The gameplay also disagrees with the characterization when it comes to item discovery. Cursed Mountain depicts Eric as disbelieving, but respecting, the religion and culture of the Sherpas, as opposed to Frank who is openly contemptuous of them. Yet the game asks you very early on to smash pots to gain incense sticks, keys, and diaries that explain the events on Chomolonzo. This mechanic feels tired and stilted, of course, but more than that it is difficult to reconcile Eric’s supposed uprightness with this degree of property destruction. The level design also fights against the character’s central conceit: it’s difficult to believe that an experienced, well-equipped mountain climber will be stopped by a relatively gentle slope or a low wall. Even the blocking potential of steep-walled chasms falters when Eric will be climbing sheer vertical rock faces in short order.

I feel such concern for the way the fiction plays because Cursed Mountain‘s narrative otherwise works quite well. It has rough and awkward moments, like any script, but the principal characters are convincingly drawn, and it efficiently juxtaposes several sets of interesting and compelling ideas. As a big brother myself, I felt empathy for Eric’s conflicting feelings towards Frank and self-doubt of his own worth as a sibling. The script also sketches out a parallel between Bennett’s quest for literal immortality through the terma with Frank’s desire for figurative immortality through mountaineering history. A single, well-depicted near-erotic scene sets up a compelling and troubling connection between Frank’s desire to summit the peak and sexual violence against the mountain, which the game’s Sherpas see as a female goddess.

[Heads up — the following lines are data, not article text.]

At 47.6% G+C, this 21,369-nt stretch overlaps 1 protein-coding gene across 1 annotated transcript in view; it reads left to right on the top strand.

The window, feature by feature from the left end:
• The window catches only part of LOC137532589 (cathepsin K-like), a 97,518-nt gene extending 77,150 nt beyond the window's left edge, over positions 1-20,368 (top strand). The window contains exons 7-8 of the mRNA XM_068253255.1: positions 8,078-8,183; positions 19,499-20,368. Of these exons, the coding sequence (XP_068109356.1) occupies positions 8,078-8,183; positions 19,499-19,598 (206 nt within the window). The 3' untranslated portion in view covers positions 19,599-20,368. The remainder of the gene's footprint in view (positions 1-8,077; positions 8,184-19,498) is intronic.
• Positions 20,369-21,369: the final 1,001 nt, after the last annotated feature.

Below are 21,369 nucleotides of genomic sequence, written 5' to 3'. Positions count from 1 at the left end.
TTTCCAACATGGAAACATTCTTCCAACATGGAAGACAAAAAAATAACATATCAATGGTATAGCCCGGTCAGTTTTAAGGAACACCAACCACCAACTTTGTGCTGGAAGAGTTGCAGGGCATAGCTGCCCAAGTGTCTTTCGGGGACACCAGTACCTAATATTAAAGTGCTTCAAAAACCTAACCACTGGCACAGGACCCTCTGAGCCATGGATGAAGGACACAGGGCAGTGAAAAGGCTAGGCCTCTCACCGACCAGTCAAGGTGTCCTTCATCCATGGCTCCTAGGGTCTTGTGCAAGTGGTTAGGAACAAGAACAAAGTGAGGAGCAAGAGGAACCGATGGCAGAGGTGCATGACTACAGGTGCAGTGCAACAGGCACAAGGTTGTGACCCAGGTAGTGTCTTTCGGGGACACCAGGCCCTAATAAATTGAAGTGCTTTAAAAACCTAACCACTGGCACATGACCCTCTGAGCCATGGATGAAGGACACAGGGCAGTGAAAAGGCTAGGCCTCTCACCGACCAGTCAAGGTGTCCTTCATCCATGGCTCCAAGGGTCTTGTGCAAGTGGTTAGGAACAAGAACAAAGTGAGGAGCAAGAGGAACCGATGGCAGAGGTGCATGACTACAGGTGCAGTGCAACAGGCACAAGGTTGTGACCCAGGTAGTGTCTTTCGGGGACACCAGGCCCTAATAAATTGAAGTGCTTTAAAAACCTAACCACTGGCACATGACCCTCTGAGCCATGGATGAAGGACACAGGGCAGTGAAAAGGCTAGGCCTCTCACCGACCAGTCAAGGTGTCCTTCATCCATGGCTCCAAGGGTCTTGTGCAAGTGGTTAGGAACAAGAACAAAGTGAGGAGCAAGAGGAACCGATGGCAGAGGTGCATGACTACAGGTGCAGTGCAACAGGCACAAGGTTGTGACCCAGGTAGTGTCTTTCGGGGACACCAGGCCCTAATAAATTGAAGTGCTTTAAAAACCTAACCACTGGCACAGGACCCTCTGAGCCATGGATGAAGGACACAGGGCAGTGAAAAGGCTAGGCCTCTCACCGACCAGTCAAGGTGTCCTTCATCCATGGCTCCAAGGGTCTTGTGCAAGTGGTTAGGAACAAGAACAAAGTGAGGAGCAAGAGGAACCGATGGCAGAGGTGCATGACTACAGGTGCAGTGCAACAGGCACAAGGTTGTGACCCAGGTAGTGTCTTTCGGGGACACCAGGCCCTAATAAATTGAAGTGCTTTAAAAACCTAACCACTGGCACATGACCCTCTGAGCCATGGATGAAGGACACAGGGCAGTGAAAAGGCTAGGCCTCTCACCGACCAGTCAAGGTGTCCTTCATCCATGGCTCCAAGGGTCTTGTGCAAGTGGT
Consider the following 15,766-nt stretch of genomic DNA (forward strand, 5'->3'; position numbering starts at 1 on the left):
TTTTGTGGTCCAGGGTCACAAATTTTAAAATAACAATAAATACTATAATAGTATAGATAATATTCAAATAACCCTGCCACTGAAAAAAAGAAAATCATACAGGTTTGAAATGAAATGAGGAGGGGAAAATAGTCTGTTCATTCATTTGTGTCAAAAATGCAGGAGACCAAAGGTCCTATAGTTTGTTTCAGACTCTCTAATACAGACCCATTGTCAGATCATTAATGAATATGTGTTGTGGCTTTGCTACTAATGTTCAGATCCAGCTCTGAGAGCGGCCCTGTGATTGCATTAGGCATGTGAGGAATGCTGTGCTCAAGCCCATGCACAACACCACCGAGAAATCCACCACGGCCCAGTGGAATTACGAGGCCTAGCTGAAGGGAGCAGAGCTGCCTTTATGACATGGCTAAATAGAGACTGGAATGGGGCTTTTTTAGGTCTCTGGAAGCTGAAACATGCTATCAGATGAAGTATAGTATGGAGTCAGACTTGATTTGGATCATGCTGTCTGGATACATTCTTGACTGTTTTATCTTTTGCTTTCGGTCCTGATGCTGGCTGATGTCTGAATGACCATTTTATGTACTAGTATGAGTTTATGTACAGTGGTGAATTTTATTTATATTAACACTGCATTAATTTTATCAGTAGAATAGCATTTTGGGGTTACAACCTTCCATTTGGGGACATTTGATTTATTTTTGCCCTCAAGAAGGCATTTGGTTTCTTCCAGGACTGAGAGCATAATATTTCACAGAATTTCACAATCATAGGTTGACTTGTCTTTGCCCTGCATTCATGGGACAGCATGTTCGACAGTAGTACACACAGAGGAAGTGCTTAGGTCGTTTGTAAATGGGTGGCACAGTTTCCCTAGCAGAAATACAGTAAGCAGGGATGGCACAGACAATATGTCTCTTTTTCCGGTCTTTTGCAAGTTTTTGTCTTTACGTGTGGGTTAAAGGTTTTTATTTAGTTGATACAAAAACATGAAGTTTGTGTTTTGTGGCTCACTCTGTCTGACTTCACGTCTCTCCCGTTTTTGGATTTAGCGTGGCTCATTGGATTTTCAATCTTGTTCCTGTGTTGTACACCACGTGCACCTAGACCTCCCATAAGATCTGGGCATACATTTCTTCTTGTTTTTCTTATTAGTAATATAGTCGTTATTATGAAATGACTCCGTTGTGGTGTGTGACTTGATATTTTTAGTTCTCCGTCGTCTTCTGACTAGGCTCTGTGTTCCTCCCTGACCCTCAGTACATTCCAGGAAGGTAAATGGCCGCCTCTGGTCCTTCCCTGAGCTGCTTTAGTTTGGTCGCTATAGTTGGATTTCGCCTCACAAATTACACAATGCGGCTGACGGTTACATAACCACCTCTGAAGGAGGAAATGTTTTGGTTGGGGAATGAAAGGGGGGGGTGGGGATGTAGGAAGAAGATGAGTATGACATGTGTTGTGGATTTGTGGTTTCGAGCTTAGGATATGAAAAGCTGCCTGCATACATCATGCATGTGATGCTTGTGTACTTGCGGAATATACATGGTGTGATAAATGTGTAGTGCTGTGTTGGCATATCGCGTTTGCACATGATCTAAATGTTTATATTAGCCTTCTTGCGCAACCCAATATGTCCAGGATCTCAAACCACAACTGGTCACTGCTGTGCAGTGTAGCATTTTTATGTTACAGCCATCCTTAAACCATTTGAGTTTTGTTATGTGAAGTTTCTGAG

Yet the design constantly sells this narrative short, as best illustrated by its dull, prosaic depiction of the bardo as a darker rehash of an immediately preceding area, a sin compounded by the powerful explanation of this spiritual realm delivered immediately beforehand by a Lama. The level offers nothing resembling the test of enlightenment and understanding the Lama describes, just a simplistic prelude to a boss that doesn’t seem to symbolize anything.

I cannot chalk this up to a general lack of ability, however, because some levels are masterful, including a maze of ice tunnels that can only be escaped with the help of radio direction from a man who may already be dead. Cursed Mountain shines when it uses isolation, a genuine uncertainty about where to go next, and hints delivered in ways that make you question whether Eric is even sane anymore. Part of the power of these sequences comes from the fact that Cursed Mountain merely makes you ask about sanity, and resists the temptation to provide an answer. Did you really hear Paul Ward? Did you ever really speak to Edward Bennett? Even the game’s final moments concern an act of survival at once so implausible and believable you won’t be sure of anything other than the scene’s emotional authenticity.

Sadly, Cursed Mountain never embraces its core ideas fully enough to really succeed as a whole game. Greatness always seems just within its grasp, but the game is toppled from the heights by its unimaginative level design and mechanics, and its use of inappropriate gameplay tropes. In its best moments, however, Cursed Mountain truly inhabits the persona of a man whose entire existence relies on his understanding of space and distance, whose whole world is the howling wind and the biting cold and the lonely rock of a mountain that must be ascended, even if it means brushing up against the realm of the dead.